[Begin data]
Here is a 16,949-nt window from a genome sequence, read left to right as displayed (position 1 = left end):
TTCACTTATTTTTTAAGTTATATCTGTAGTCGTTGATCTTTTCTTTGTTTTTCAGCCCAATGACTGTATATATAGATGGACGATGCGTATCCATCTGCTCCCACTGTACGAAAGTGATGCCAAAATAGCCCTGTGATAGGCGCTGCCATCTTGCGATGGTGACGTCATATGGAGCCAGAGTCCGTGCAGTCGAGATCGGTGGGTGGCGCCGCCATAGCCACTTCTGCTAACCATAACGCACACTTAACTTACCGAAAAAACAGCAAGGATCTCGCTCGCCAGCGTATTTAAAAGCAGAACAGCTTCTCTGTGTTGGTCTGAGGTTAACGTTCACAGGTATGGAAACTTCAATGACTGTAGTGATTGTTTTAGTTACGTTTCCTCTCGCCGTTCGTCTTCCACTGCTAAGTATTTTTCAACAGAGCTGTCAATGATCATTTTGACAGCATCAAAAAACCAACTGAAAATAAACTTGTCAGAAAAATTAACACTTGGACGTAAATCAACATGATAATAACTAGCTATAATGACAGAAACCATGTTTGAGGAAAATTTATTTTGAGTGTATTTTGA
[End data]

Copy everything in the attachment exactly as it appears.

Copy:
Here is a 16,949-nt window from a genome sequence, read left to right as displayed (position 1 = left end):
TTCACTTATTTTTTAAGTTATATCTGTAGTCGTTGATCTTTTCTTTGTTTTTCAGCCCAATGACTGTATATATAGATGGACGATGCGTATCCATCTGCTCCCACTGTACGAAAGTGATGCCAAAATAGCCCTGTGATAGGCGCTGCCATCTTGCGATGGTGACGTCATATGGAGCCAGAGTCCGTGCAGTCGAGATCGGTGGGTGGCGCCGCCATAGCCACTTCTGCTAACCATAACGCACACTTAACTTACCGAAAAAACAGCAAGGATCTCGCTCGCCAGCGTATTTAAAAGCAGAACAGCTTCTCTGTGTTGGTCTGAGGTTAACGTTCACAGGTATGGAAACTTCAATGACTGTAGTGATTGTTTTAGTTACGTTTCCTCTCGCCGTTCGTCTTCCACTGCTAAGTATTTTTCAACAGAGCTGTCAATGATCATTTTGACAGCATCAAAAAACCAACTGAAAATAAACTTGTCAGAAAAATTAACACTTGGACGTAAATCAACATGATAATAACTAGCTATAATGACAGAAACCATGTTTGAGGAAAATTTATTTTGAGTGTATTTTGA